Going in, Putnam, on paper at least, looks much, much stronger as a candidate than McCollum ever did. And in practice, avoiding the pitfalls of a McCollum candidacy will be easier too. Conventional wisdom in 2009 held that there simply wasn’t anyone out there capable of challenging McCollum’s candidacy. Then-Agriculture Commissioner Charles Bronson even graciously bowed out of the way to “clear the field” for McCollum to make a full-tilt run at the governor’s mansion in early 2009.

Because there is always the possibility of a late-entering self-funder (similar to Rick Scott), or the chance some other candidate jumps in and catches fire for any number of reasons, Putnam knows he’s got his work cut out for him. And he’s not going to make the same blunders McCollum made – most notably taking his right flank for granted – the most salient example is McCollum’s decision to go soft on the 2010 Arizona immigration law at the most critical point in the primary. McCollum later flip-flopped and even filed a lawsuit against Obama in support of the Arizona law after seeing the horrific political fallout in the form of plummeting poll numbers. But the damage was done and he never recovered.

Putnam isn’t going to take anything for granted, nor should he. And he’s better funded, better informed, and better equipped as a candidate than McCollum ever was.

Gwen Graham and John Morgan will negotiate a deal – both are media darlings, neither wants to engage in the sort of trench warfare necessary for one of them to emerge as the Democratic nominee for Florida governor in 2018. If Morgan is serious about running, it may boil down to whether or not Graham can raise enough money to compete. If she can’t, she bows out. But if Morgan isn’t fully committed, and Graham has raised enough money to give herself a fighting chance, expect Morgan to extract some sort of concession from Graham before announcing that he’s not running after all. Ultimately, I predict Graham will announce this year, while Morgan rides the wave of speculation, watching how Graham fares in the early going, and keeps his powder dry until making a decision in early 2018.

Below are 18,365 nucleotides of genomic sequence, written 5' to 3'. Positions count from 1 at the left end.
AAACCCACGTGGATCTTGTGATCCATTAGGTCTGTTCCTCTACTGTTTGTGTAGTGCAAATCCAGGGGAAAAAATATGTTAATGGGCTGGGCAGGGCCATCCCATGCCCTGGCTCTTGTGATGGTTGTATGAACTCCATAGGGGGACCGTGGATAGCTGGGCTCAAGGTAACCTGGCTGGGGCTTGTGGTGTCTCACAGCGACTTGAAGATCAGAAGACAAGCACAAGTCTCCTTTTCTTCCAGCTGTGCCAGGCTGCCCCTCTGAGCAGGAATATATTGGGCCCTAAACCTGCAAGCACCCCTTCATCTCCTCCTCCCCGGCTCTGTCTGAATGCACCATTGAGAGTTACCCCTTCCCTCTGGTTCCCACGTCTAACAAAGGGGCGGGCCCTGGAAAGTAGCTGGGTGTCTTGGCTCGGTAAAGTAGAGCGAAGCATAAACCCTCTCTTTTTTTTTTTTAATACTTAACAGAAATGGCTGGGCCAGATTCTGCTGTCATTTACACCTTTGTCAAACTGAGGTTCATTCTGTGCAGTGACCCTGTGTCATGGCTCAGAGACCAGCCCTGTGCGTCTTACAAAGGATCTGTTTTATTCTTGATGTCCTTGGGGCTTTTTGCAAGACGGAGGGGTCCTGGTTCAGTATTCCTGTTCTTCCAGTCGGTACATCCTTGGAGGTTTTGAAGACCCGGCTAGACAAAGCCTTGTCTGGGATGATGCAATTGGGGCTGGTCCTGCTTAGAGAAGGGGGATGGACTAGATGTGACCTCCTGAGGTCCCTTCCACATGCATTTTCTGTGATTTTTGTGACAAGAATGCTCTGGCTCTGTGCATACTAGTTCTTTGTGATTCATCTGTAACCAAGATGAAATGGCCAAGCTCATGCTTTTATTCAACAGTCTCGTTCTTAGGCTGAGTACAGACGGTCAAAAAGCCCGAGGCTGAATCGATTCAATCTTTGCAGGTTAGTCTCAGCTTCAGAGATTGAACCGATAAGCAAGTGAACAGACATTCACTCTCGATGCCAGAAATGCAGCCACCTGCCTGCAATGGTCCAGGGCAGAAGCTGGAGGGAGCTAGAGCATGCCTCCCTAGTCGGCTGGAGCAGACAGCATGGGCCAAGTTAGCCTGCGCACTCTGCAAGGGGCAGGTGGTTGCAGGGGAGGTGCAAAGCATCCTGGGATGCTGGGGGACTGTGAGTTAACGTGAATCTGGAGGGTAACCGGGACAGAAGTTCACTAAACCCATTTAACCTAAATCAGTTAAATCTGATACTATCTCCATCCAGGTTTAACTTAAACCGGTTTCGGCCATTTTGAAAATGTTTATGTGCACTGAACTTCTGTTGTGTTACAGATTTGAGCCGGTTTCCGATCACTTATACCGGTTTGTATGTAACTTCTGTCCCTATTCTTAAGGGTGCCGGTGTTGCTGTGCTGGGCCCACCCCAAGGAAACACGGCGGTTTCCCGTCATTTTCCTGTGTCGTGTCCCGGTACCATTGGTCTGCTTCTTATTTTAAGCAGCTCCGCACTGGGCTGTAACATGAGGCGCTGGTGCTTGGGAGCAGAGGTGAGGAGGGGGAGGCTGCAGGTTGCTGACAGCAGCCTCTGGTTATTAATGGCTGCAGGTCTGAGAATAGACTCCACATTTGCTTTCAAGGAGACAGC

Bill Posey will announce his retirement from Congress – This is pure speculation on my part based on nothing more than rumor-mongering. Posey is 68 years old, and in 2014, the Sunshine State News reported he was showing no sign of slowing down. Still, he’s been in politics since Jimmy Carter was president, and after a while, people just get tired of the game. He’s now been in Congress since the end of 2008, so by now he’s seen it all. He’ll finish out this last term, enjoying the complete Republican dominance in Washington, and then check out amid the mid-term uncertainty that sure to come. If that happens, expect Mike Haridopolos to be the early frontrunner to replace him.

Ron DeSantis will make some noise in 2017 – DeSantis has a killer resume, and solid conservative street-cred, but if he wants to make a breakout move beyond the First Coast / Space Coast’s 6th Congressional District, he’s got a lot of work to do. And without Barack Obama as a whipping boy, DeSantis is going to have to get creative, either with legislation or with opposition to something. He launched a bid for US Senate, but was wise and quick to abort when Rubio jumped back into the contest. Expect bigger things out of him in the coming year.

Todd Wilcox will run for…something…maybe even US Senate – Like DeSantis, Todd Wilcox has a fantastic resume, with one notable improvement over DeSantis: he’s not yet served in public office. As with DeSantis, Wilcox also ran for Senate and aborted shortly after it became clear that Rubio would defend his seat. He lives in the Orlando area, and he’s clearly not given up on the political arena, as we reported last year.  Rumors abound that Rick Scott is planning to run for Senate. I’m not sure how that might affect Wilcox’s plans. Given the mood of the electorate, it’s conceivable that a geniune outsider, as Wilcox truly is, could have an edge on someone like Scott, who, after eight years in power, can no longer legitimately lay claim to that title. And, yeah, Wilcox has just enough of a personal fortune to make him viable in the early going, though he’ll definitely need to raise a lot more if he wants to win.